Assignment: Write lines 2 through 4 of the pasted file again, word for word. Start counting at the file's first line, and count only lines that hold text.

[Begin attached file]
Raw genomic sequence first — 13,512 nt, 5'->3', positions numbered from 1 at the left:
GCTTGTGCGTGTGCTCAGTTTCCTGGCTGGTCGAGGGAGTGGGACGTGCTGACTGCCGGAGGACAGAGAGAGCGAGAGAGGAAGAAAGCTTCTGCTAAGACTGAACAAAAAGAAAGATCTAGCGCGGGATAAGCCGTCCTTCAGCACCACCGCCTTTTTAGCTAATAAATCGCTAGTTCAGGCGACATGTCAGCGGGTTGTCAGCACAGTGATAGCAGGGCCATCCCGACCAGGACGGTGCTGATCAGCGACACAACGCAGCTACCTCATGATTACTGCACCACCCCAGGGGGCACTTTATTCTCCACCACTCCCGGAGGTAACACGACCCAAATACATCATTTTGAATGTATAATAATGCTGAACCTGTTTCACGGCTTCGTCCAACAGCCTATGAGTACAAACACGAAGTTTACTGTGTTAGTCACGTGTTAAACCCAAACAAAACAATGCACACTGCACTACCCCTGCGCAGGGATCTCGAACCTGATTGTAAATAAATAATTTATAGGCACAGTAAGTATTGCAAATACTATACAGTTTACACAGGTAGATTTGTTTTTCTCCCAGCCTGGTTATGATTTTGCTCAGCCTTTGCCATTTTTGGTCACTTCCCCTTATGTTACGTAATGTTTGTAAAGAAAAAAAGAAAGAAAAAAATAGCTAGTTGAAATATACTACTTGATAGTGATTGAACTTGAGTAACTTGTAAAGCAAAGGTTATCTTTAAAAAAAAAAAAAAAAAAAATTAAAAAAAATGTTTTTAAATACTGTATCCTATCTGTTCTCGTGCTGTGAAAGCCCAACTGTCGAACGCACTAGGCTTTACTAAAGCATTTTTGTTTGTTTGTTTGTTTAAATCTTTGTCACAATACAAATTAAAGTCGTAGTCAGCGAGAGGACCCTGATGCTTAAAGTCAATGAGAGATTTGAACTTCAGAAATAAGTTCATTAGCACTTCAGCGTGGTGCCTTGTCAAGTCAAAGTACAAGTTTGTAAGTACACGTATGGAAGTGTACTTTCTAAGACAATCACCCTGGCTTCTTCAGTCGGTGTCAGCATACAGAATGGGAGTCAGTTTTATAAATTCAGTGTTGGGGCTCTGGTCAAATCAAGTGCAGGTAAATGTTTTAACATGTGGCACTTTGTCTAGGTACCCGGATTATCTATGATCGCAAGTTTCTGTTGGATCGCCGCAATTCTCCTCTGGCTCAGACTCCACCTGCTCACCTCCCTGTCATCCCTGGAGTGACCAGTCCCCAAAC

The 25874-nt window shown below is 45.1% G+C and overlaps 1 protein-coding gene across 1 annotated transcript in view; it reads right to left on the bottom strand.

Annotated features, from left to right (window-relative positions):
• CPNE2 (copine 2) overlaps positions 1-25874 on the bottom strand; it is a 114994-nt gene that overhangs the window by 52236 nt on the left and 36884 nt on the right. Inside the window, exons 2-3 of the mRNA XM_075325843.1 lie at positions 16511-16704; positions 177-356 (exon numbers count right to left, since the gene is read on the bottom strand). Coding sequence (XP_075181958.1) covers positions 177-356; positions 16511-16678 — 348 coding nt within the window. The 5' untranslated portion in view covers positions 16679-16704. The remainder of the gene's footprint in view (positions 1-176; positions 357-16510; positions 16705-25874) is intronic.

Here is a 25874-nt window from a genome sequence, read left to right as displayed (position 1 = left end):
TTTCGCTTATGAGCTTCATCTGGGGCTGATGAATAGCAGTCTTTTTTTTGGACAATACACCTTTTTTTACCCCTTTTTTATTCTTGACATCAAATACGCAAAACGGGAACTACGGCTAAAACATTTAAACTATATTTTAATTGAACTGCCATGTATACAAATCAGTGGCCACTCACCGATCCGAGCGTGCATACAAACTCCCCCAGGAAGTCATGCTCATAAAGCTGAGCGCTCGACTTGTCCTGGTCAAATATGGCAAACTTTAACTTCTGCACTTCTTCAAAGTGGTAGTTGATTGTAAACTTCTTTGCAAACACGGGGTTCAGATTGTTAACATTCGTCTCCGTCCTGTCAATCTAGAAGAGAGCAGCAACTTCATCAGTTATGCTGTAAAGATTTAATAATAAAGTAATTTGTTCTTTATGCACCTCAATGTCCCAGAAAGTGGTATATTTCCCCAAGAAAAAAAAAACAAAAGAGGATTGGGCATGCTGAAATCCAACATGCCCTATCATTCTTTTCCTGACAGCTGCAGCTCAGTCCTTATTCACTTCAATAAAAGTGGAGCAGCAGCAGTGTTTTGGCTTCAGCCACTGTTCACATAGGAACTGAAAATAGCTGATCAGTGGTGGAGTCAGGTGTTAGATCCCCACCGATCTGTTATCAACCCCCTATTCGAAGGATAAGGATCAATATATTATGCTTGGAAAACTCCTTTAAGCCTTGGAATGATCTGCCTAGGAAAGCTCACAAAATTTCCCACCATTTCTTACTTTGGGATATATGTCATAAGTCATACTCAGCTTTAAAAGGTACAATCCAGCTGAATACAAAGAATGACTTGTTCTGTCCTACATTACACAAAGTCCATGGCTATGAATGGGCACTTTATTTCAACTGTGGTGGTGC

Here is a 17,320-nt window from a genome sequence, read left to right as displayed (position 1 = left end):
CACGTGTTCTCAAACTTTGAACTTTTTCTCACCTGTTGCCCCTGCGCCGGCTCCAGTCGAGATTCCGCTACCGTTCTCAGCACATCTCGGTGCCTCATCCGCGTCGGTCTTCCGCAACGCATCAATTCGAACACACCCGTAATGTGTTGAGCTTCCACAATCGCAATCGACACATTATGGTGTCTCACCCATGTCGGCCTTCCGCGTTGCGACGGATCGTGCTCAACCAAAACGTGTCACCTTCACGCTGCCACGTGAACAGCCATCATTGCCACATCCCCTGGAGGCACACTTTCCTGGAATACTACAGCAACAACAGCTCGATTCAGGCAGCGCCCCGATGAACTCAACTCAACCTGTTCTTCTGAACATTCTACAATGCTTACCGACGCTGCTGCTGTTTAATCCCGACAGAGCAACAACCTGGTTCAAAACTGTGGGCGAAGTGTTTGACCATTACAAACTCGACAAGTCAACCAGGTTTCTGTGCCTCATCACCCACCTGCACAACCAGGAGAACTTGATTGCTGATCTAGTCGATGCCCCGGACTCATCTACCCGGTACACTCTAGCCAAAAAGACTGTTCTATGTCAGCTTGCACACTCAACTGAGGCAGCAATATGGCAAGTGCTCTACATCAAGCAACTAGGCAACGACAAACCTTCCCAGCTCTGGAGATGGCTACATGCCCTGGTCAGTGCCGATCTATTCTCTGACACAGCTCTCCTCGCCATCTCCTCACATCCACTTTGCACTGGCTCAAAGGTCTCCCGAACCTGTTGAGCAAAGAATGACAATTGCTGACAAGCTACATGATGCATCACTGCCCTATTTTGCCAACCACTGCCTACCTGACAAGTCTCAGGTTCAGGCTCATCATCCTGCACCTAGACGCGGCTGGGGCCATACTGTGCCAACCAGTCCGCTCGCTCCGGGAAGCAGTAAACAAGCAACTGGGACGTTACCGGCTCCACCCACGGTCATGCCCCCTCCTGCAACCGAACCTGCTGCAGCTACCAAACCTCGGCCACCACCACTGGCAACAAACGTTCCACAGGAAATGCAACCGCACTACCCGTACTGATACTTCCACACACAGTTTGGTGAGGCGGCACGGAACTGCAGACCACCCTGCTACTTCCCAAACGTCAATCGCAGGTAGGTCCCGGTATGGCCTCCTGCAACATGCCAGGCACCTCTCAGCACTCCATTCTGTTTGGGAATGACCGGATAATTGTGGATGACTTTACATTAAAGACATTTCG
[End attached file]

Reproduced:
GCTTGTGCGTGTGCTCAGTTTCCTGGCTGGTCGAGGGAGTGGGACGTGCTGACTGCCGGAGGACAGAGAGAGCGAGAGAGGAAGAAAGCTTCTGCTAAGACTGAACAAAAAGAAAGATCTAGCGCGGGATAAGCCGTCCTTCAGCACCACCGCCTTTTTAGCTAATAAATCGCTAGTTCAGGCGACATGTCAGCGGGTTGTCAGCACAGTGATAGCAGGGCCATCCCGACCAGGACGGTGCTGATCAGCGACACAACGCAGCTACCTCATGATTACTGCACCACCCCAGGGGGCACTTTATTCTCCACCACTCCCGGAGGTAACACGACCCAAATACATCATTTTGAATGTATAATAATGCTGAACCTGTTTCACGGCTTCGTCCAACAGCCTATGAGTACAAACACGAAGTTTACTGTGTTAGTCACGTGTTAAACCCAAACAAAACAATGCACACTGCACTACCCCTGCGCAGGGATCTCGAACCTGATTGTAAATAAATAATTTATAGGCACAGTAAGTATTGCAAATACTATACAGTTTACACAGGTAGATTTGTTTTTCTCCCAGCCTGGTTATGATTTTGCTCAGCCTTTGCCATTTTTGGTCACTTCCCCTTATGTTACGTAATGTTTGTAAAGAAAAAAAGAAAGAAAAAAATAGCTAGTTGAAATATACTACTTGATAGTGATTGAACTTGAGTAACTTGTAAAGCAAAGGTTATCTTTAAAAAAAAAAAAAAAAAAAATTAAAAAAAATGTTTTTAAATACTGTATCCTATCTGTTCTCGTGCTGTGAAAGCCCAACTGTCGAACGCACTAGGCTTTACTAAAGCATTTTTGTTTGTTTGTTTGTTTAAATCTTTGTCACAATACAAATTAAAGTCGTAGTCAGCGAGAGGACCCTGATGCTTAAAGTCAATGAGAGATTTGAACTTCAGAAATAAGTTCATTAGCACTTCAGCGTGGTGCCTTGTCAAGTCAAAGTACAAGTTTGTAAGTACACGTATGGAAGTGTACTTTCTAAGACAATCACCCTGGCTTCTTCAGTCGGTGTCAGCATACAGAATGGGAGTCAGTTTTATAAATTCAGTGTTGGGGCTCTGGTCAAATCAAGTGCAGGTAAATGTTTTAACATGTGGCACTTTGTCTAGGTACCCGGATTATCTATGATCGCAAGTTTCTGTTGGATCGCCGCAATTCTCCTCTGGCTCAGACTCCACCTGCTCACCTCCCTGTCATCCCTGGAGTGACCAGTCCCCAAAC

The 25874-nt window shown below is 45.1% G+C and overlaps 1 protein-coding gene across 1 annotated transcript in view; it reads right to left on the bottom strand.

Annotated features, from left to right (window-relative positions):